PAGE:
Category Archives: legal issues

Ehaaa. Mehaa. Presidential Manouevres in Sri Lanka

Rajan Philips, in The Island, 13 October 2018 where the title reads “Checkmate Politics II: Diminishing Options for MS, MR and RW

There is no presidential checkmate after all as many of us were alerted to last week. President Sirisena is in no position to checkmate anyone. No surprise there. He has burnt his boats with the UNP, and even Mahinda Rajapaksa cannot rally everyone in the JO to support a new political arrangement with the old defector. It is now reported that Maithripala Sirisena first approached the UNP to canvass for a second term as President with UNP support, and only after being rebuffed by the UNP that he sought an alliance with the Rajapaksas. It is also known that there were quite a few meetings between Maithripala Sirisena and Mahinda Rajapaksa, which would only confirm that the former President has been quite serious about pursuing a deal with the current incumbent. And obviously because a second term Sirisena presidency is the only way to secure a path for the now underage Namal Rajapaksa to become president in 2024. That the former President could not get others on board for this scheme shows how tenuous and tentative are the loyalties within the Joint Opposition. Be that as it may.

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The Lines of Fire within Mark Field’s Paternalist Message

Michael Roberts, courtesy of The Daily Mirror and Colombo Telegraph

Mark Field’s visit to Sri Lanka is very, very significant. His pronouncements are threaded by the paternalistic air of an Etonian schoolmaster pontificating to students. That should not be allowed to mask the Sword of Damocles that is above the Sri Lankan body via the UNHCR as the instrument of the Western international community.

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Diego Garcia and the Fate of Its Its Indigenized Chagossian People

 

ONE = A Summary Report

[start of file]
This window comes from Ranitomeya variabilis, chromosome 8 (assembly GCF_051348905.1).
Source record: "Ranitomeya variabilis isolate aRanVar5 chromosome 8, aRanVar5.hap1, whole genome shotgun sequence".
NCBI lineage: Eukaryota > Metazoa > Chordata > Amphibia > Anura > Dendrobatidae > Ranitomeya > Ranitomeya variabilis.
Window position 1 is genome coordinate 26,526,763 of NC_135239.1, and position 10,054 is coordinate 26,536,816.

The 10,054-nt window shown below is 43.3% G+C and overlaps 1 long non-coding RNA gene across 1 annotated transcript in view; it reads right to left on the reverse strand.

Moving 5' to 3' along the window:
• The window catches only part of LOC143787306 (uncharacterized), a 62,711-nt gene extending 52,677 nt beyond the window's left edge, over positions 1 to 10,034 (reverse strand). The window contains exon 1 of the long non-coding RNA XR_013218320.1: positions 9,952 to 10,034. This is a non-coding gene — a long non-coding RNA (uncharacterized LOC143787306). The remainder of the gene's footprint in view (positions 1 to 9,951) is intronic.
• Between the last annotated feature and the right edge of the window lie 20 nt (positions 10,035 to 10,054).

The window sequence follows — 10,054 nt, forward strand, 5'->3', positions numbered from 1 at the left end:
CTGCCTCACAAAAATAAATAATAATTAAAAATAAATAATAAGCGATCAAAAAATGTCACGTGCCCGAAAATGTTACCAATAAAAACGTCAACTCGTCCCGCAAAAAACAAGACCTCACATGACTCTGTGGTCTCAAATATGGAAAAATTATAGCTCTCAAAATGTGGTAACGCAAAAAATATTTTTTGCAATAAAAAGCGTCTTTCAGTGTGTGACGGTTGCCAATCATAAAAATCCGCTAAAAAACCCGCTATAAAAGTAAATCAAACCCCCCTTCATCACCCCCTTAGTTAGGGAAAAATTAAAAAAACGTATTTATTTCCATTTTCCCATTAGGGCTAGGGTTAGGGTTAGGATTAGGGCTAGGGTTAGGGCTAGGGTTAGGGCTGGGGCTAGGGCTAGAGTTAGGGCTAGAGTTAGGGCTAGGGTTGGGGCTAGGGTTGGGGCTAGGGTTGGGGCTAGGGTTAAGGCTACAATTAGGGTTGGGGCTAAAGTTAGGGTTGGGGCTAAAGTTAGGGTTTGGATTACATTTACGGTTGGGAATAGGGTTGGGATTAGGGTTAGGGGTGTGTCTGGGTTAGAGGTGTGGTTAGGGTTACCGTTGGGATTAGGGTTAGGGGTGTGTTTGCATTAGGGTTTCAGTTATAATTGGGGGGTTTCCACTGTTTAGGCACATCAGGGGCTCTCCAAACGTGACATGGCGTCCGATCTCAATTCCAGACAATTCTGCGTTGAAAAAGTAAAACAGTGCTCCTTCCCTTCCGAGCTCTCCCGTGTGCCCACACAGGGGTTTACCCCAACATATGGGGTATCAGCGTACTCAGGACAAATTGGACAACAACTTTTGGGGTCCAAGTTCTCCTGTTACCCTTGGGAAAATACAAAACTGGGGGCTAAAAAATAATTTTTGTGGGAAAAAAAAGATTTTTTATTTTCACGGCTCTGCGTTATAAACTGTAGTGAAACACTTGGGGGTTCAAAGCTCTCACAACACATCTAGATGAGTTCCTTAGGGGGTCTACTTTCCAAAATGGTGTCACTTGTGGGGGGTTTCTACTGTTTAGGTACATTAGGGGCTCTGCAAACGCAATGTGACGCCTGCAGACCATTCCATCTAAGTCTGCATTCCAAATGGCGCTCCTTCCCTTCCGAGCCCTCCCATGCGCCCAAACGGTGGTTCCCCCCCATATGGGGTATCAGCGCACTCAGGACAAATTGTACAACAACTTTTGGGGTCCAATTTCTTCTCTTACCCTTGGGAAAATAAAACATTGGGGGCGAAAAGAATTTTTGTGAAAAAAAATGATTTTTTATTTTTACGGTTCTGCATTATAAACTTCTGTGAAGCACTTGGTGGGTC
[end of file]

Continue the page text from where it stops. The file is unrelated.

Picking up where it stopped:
Diego Garcia is part of the Chagos Atoll, a “group of seven atolls comprising more than 60 individual tropical islands in the Indian Ocean” (Jayaweera 2018). Though discovered in 1512 by the Portuguese explorer Pedro Mascarenhas, it was uninhabited till the French moved in and took over in 1783. The atoll passed to the British after the Napoleonic wars in 1814/15. Thereafter the atoll was administered from Mauritius and was considered part of its domain. Over the years the overseers and workers imported to work the plantations and settlements on the islands became indigenized as “Chagossians” and by the 1960s are said to have been around 1500 in number (note the imprecision).

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British Minister stresses Importance of Reconciliation

Mark Field, in Daily Mirror,  where the title is “Why does reconciliation in Sri Lanka matter to the UK?”

Next year Sri Lanka will have enjoyed 10 uninterrupted years free from the misery of armed conflict. Whatever your view on how Sri Lanka has progressed since, that very fact alone is one to cherish. I know how deep the scars from decades of conflict run. When I visited last year I heard first-hand from the families of disappeared persons. It was a stark reminder of how much all communities in Sri Lanka have suffered.